sway Definition

  • 1move or cause to move slowly or rhythmically backward and forward or from side to side
  • 2influence or cause to change one's opinion or stance

Using sway: Examples

Take a moment to familiarize yourself with how "sway" can be used in various situations through the following examples!

  • Example

    The trees swayed in the wind.

  • Example

    She was swaying to the music.

  • Example

    His argument swayed the jury.

  • Example

    I was not swayed by his promises.

sway Synonyms and Antonyms

Synonyms for sway

Antonyms for sway

Idioms Using sway

  • hold/sway the balance

    be the deciding factor in a situation


    The swing states hold the balance in the upcoming election.

  • sway the crowd

    persuade or influence a large group of people


    The charismatic speaker swayed the crowd with his powerful speech.

  • move slowly and rhythmically backward and forward or from side to side


    The hammock swayed back and forth in the breeze.

Phrases with sway

  • have great power or influence over a particular person, group, or domain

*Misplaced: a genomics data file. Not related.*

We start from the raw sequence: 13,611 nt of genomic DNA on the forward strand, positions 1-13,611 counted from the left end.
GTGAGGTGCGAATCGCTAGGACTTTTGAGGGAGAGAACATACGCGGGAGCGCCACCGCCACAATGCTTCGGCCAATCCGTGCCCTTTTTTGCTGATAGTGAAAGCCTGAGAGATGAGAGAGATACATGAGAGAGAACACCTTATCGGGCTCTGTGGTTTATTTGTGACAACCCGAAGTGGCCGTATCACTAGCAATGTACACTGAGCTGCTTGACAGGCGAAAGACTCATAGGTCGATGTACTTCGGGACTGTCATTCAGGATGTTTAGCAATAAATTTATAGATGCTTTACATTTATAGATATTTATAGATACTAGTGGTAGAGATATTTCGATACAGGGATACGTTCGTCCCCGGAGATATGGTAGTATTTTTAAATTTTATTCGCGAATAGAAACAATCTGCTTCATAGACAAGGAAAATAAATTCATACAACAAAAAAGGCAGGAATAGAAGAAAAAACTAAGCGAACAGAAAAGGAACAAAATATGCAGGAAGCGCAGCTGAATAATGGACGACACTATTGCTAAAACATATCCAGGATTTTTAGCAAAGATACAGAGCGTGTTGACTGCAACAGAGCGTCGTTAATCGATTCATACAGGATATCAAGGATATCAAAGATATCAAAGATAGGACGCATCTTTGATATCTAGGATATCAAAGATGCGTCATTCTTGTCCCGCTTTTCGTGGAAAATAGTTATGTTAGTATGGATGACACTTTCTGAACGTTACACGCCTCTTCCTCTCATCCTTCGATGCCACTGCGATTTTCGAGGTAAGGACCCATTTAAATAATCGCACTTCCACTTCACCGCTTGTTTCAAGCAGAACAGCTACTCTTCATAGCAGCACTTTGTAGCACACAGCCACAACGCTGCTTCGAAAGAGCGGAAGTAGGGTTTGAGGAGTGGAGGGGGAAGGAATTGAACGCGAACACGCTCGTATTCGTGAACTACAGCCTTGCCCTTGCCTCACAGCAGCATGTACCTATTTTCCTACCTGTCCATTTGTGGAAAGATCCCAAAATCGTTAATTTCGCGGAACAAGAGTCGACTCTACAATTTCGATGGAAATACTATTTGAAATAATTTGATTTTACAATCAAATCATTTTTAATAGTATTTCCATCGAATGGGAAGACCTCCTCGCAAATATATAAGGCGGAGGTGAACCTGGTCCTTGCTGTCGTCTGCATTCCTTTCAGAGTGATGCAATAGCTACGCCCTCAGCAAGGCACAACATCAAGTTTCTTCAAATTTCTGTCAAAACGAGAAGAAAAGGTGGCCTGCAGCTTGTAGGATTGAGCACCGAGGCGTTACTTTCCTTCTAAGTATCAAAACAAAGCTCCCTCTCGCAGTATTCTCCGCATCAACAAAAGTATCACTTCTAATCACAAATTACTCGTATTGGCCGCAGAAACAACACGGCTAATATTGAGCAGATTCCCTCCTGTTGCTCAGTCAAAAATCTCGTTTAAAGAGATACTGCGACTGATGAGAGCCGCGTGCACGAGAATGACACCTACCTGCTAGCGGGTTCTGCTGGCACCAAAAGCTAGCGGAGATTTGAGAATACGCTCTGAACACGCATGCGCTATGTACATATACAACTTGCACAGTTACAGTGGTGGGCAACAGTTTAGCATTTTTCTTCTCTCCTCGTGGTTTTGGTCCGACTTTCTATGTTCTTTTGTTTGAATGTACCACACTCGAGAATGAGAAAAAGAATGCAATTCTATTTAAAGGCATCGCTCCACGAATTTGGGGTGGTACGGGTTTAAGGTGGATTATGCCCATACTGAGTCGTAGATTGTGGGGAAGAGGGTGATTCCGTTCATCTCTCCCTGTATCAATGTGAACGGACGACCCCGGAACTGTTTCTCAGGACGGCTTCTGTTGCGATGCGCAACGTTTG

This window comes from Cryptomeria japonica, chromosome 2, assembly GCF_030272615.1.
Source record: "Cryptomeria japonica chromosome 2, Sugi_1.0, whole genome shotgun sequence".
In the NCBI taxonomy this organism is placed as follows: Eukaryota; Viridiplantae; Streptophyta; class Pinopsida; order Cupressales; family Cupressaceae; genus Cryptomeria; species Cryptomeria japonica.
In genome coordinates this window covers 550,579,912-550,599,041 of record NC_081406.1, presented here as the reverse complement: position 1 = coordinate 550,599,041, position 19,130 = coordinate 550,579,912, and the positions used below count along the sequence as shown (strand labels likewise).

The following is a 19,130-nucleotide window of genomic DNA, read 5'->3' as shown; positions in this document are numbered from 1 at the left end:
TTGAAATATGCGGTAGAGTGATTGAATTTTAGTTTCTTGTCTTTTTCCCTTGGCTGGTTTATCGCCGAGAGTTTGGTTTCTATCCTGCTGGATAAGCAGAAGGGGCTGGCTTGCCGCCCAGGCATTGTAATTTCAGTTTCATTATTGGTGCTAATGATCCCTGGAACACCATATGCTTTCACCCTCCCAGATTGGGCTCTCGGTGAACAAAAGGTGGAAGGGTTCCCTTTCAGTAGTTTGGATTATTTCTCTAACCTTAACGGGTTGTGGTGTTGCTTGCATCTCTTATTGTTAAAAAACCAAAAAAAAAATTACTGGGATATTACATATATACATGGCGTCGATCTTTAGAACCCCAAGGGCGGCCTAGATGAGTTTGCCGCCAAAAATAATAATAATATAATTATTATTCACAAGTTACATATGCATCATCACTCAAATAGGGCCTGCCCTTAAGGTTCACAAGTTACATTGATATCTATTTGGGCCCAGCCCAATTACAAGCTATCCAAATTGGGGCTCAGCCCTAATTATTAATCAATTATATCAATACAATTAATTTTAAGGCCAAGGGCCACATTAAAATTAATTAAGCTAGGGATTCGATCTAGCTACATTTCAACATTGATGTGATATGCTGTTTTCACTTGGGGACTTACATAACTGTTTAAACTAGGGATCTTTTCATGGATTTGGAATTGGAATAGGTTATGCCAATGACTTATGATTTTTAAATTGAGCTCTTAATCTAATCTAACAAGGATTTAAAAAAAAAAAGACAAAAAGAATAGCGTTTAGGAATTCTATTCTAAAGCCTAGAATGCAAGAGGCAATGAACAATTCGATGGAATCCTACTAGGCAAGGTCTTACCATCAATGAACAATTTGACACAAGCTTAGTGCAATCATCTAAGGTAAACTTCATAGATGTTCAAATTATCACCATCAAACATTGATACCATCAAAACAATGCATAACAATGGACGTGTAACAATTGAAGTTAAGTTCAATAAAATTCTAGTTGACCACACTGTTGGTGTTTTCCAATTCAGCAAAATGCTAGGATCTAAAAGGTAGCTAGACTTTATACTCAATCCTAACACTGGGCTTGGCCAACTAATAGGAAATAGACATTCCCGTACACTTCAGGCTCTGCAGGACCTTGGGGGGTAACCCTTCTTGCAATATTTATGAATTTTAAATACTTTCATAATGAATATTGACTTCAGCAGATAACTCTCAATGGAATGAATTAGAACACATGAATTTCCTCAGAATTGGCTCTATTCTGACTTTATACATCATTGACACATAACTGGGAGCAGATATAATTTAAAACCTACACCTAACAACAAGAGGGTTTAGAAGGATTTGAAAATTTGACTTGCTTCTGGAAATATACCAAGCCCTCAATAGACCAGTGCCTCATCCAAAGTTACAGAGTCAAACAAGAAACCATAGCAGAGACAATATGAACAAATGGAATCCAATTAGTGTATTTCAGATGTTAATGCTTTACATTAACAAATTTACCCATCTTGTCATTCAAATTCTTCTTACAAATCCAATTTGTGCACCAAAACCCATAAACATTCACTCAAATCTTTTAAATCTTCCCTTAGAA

The CEO holds sway over the company's policies and decisions.

  • sway to someone's tune

    to do what someone else wants you to do


    He always sways to his boss's tune, even if he disagrees with him.

  • a component of an automobile suspension system that helps reduce body roll and improve handling


    The mechanic recommended installing a sway bar to improve the car's stability.

Origins of sway

from Old Norse 'sveigja', meaning 'to bend'


Summary: sway in Brief

The verb 'sway' [sweɪ] means to move slowly or rhythmically back and forth or from side to side, as in 'The trees swayed in the wind.' It can also mean to influence or cause to change one's opinion or stance, as in 'His argument swayed the jury.' 'Sway' extends into phrases like 'hold sway,' and idioms like 'sway the crowd,' denoting the power of influence.